Sexual assault sentence curtailed for Kinngait man
Nunavut Court of Appeal reduces sentence after finding trial judge erred
A Kinngait man convicted of sexually assaulting a 17-year-old girl will receive a considerably shorter prison sentence, following a decision by the Nunavut Court of Appeal.
The decision shaves nearly 17 months off the total sentence for Elee Parr, who was originally sentenced to five years and four months in prison, before credit was given for pre-trial custody.
Parr’s new sentence is 48 months, in line with the sentence proposed by the Crown at trial. With credit given for pre-trial custody, that leaves a remaining sentence of two years and two and a half months.
When Justice Paul Bychok gave his oral sentencing of Parr in December 2018, he highlighted several aggravating factors that he said called for a severe sentence. Parr, 26 at the time, was a repeat offender who had been out on bail for just two days before he was accused of raping his victim at a house party in September 2017.
Bychok concluded that Parr “assaulted a sleeping vulnerable intoxicated victim,” and “overpowered his victim’s resistance and he continued to assault her.”
As well, Bychok noted that the victim was a minor and said that the offence had profoundly traumatized her, particularly because she was “hassled and bullied by the people in this community who had heard about what had happened.”
Bychok said during his sentencing that he would later provide “detailed written reasons” to help explain his rationale for applying a sentence beyond what the Crown had proposed. But in their majority opinion, Justice Frans Slatter and Justice Kevin Feehan say this appears to have never happened.
During his sentencing, Bychok said that the sentencing range proposed by the Crown and defence was well outside the “present-day” range in Nunavut, but he never supported this assertion with any references to specific cases, according to Slatter and Feehan.
And Bychok gave no indication prior to his sentencing that he planned to impose a sentence beyond what the Crown recommended, the Court of Appeal judges said. As a result, the Crown and defence were deprived of an opportunity to respond to Bychok’s plans to give a stricter sentence.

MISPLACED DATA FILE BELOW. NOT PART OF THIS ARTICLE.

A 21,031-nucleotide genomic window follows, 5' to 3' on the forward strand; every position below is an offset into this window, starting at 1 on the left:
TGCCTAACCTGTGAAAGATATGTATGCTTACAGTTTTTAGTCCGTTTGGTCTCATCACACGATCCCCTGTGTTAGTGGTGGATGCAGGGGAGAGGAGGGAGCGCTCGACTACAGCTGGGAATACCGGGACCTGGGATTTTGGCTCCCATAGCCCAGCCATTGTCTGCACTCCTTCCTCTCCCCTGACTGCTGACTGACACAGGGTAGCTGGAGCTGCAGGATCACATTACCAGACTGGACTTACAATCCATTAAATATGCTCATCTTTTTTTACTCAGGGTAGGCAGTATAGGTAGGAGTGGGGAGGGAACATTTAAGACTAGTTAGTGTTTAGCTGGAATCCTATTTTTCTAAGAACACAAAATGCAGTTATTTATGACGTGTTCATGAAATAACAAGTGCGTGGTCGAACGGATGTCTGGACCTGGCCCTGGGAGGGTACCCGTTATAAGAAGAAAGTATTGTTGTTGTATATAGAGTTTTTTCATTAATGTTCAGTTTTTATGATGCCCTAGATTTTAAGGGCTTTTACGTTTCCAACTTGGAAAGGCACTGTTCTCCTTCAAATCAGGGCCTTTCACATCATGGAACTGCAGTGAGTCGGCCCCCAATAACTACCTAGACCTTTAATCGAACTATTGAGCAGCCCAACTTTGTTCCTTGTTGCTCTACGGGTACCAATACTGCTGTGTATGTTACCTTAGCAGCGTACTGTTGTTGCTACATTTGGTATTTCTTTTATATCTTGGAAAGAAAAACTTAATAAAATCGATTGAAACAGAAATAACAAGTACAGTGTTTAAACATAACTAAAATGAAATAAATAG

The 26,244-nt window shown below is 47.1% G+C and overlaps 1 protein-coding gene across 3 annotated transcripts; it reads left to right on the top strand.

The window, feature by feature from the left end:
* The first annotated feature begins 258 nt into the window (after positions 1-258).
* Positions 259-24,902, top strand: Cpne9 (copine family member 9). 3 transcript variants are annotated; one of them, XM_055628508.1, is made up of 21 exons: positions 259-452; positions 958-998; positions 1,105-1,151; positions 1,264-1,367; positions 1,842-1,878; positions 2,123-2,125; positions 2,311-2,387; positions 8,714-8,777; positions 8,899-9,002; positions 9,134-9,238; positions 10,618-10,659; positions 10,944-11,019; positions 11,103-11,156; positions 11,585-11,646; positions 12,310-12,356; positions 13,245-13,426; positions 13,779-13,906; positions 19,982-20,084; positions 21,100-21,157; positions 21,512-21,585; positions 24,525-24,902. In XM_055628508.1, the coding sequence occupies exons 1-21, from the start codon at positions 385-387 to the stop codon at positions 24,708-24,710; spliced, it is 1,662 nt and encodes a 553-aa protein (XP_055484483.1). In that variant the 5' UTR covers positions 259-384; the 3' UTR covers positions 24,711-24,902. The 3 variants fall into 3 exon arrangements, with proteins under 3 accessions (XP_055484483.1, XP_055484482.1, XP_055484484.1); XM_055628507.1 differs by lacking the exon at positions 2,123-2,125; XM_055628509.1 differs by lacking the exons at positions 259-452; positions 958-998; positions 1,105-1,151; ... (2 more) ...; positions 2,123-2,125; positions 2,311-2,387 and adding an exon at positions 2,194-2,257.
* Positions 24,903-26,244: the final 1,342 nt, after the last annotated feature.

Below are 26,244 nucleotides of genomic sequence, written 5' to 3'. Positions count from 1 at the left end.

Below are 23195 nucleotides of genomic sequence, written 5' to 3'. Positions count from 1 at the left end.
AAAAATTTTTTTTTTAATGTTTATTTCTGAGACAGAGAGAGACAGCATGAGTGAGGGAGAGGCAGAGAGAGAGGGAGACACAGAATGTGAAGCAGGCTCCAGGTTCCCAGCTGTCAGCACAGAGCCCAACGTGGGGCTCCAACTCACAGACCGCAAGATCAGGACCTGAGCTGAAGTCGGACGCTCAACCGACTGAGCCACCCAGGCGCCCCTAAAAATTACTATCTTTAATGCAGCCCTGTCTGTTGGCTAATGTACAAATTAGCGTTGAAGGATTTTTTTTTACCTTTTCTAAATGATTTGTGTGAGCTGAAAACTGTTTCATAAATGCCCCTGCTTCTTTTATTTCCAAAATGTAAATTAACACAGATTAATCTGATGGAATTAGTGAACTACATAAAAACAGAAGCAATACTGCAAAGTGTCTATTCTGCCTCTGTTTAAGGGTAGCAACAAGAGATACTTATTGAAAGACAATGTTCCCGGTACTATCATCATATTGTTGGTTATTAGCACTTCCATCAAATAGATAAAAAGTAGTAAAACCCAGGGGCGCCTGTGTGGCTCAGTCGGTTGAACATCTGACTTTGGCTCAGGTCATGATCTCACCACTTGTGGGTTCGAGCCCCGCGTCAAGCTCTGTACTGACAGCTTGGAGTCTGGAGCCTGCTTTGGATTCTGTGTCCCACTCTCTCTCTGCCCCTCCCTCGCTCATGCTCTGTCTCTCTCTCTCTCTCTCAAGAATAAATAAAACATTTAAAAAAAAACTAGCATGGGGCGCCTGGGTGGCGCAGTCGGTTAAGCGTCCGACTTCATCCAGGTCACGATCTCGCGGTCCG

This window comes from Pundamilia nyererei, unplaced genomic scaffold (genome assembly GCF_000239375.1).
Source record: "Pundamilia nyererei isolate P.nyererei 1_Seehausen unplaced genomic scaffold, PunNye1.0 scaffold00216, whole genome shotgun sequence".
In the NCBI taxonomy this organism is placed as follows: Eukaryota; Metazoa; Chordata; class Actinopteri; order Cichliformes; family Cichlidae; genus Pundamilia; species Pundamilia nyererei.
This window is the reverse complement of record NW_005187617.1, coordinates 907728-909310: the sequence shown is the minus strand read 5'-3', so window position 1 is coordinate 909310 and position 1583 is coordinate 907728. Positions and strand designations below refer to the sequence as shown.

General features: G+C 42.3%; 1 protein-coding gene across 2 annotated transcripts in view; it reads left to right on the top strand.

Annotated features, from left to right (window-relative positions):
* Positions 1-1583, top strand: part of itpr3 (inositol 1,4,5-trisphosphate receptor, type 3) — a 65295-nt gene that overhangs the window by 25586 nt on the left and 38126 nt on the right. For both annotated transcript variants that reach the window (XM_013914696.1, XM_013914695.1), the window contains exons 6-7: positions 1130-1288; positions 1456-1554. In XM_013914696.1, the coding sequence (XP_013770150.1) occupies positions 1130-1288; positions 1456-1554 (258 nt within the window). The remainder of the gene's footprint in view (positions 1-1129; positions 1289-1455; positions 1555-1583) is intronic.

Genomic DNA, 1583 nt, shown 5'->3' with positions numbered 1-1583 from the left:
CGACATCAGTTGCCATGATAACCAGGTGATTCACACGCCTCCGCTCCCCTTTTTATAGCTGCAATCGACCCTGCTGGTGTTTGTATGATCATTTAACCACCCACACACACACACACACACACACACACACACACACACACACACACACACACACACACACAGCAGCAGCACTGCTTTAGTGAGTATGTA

“He never told the parties he was considering ‘jumping’ the position of the Crown, and he in fact led the parties to believe he was sympathetic to imposing a sentence that would keep Mr. Parr in Nunavut for the remainder of his sentence,” the judgment states.
“A trial judge cannot develop a sentencing range based entirely on his or her own personal experience, without any reference to cases, outside the ranges recommended by the Crown and defence, and after saying he was unhappy with the prospect of granting federal time ‘in the south.’ He did not advise counsel that he did not accept the ranges of sentence they proposed, based upon submitted Nunavut sentencing decisions, or that he was contemplating a sentence well over the sentence sought by the Crown. Neither counsel had time to consider that possibility and respond to it. This practice is to be highly discouraged.
“Additionally, by his comments about the injustice and unfairness of sending offenders from Nunavut to serve federal time in the south, he clearly signaled to counsel that he might have been considering fashioning a sentence involving territorial jail time with probation. That was potentially misleading to counsel and unfair.”